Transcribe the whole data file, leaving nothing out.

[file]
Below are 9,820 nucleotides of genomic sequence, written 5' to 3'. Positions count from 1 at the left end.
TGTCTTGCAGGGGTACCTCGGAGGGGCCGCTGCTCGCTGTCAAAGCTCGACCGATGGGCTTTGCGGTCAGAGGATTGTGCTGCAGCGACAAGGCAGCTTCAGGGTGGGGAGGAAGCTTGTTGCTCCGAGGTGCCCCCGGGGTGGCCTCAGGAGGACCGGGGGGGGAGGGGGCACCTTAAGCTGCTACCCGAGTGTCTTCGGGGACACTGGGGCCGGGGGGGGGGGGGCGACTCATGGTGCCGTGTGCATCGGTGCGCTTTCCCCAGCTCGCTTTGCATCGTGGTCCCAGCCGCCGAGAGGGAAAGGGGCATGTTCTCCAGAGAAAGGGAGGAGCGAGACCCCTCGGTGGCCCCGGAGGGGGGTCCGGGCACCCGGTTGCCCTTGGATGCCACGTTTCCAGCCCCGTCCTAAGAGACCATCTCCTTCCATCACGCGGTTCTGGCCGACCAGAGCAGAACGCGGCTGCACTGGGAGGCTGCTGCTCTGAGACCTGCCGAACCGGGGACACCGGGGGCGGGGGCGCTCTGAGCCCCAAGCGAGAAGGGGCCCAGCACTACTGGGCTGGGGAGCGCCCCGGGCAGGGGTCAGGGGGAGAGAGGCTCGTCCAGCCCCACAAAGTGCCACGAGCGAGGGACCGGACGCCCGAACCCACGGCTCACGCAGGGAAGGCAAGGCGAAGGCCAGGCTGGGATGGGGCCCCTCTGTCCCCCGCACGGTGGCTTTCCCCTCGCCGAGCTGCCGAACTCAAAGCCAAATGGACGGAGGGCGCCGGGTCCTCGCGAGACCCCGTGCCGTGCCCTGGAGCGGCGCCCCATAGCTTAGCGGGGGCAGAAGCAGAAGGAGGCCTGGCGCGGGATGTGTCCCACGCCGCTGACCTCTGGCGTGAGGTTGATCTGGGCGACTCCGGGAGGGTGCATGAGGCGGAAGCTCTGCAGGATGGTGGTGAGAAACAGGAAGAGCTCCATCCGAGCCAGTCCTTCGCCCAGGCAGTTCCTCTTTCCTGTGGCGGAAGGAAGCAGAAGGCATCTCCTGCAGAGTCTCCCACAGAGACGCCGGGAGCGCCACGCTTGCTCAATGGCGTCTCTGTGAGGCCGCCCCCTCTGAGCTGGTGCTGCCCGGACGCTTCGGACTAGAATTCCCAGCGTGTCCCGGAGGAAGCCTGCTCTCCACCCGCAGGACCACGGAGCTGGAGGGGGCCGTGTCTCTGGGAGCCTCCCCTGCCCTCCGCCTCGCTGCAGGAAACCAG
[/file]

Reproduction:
Below are 9,820 nucleotides of genomic sequence, written 5' to 3'. Positions count from 1 at the left end.
TGTCTTGCAGGGGTACCTCGGAGGGGCCGCTGCTCGCTGTCAAAGCTCGACCGATGGGCTTTGCGGTCAGAGGATTGTGCTGCAGCGACAAGGCAGCTTCAGGGTGGGGAGGAAGCTTGTTGCTCCGAGGTGCCCCCGGGGTGGCCTCAGGAGGACCGGGGGGGGAGGGGGCACCTTAAGCTGCTACCCGAGTGTCTTCGGGGACACTGGGGCCGGGGGGGGGGGGGCGACTCATGGTGCCGTGTGCATCGGTGCGCTTTCCCCAGCTCGCTTTGCATCGTGGTCCCAGCCGCCGAGAGGGAAAGGGGCATGTTCTCCAGAGAAAGGGAGGAGCGAGACCCCTCGGTGGCCCCGGAGGGGGGTCCGGGCACCCGGTTGCCCTTGGATGCCACGTTTCCAGCCCCGTCCTAAGAGACCATCTCCTTCCATCACGCGGTTCTGGCCGACCAGAGCAGAACGCGGCTGCACTGGGAGGCTGCTGCTCTGAGACCTGCCGAACCGGGGACACCGGGGGCGGGGGCGCTCTGAGCCCCAAGCGAGAAGGGGCCCAGCACTACTGGGCTGGGGAGCGCCCCGGGCAGGGGTCAGGGGGAGAGAGGCTCGTCCAGCCCCACAAAGTGCCACGAGCGAGGGACCGGACGCCCGAACCCACGGCTCACGCAGGGAAGGCAAGGCGAAGGCCAGGCTGGGATGGGGCCCCTCTGTCCCCCGCACGGTGGCTTTCCCCTCGCCGAGCTGCCGAACTCAAAGCCAAATGGACGGAGGGCGCCGGGTCCTCGCGAGACCCCGTGCCGTGCCCTGGAGCGGCGCCCCATAGCTTAGCGGGGGCAGAAGCAGAAGGAGGCCTGGCGCGGGATGTGTCCCACGCCGCTGACCTCTGGCGTGAGGTTGATCTGGGCGACTCCGGGAGGGTGCATGAGGCGGAAGCTCTGCAGGATGGTGGTGAGAAACAGGAAGAGCTCCATCCGAGCCAGTCCTTCGCCCAGGCAGTTCCTCTTTCCTGTGGCGGAAGGAAGCAGAAGGCATCTCCTGCAGAGTCTCCCACAGAGACGCCGGGAGCGCCACGCTTGCTCAATGGCGTCTCTGTGAGGCCGCCCCCTCTGAGCTGGTGCTGCCCGGACGCTTCGGACTAGAATTCCCAGCGTGTCCCGGAGGAAGCCTGCTCTCCACCCGCAGGACCACGGAGCTGGAGGGGGCCGTGTCTCTGGGAGCCTCCCCTGCCCTCCGCCTCGCTGCAGGAAACCAG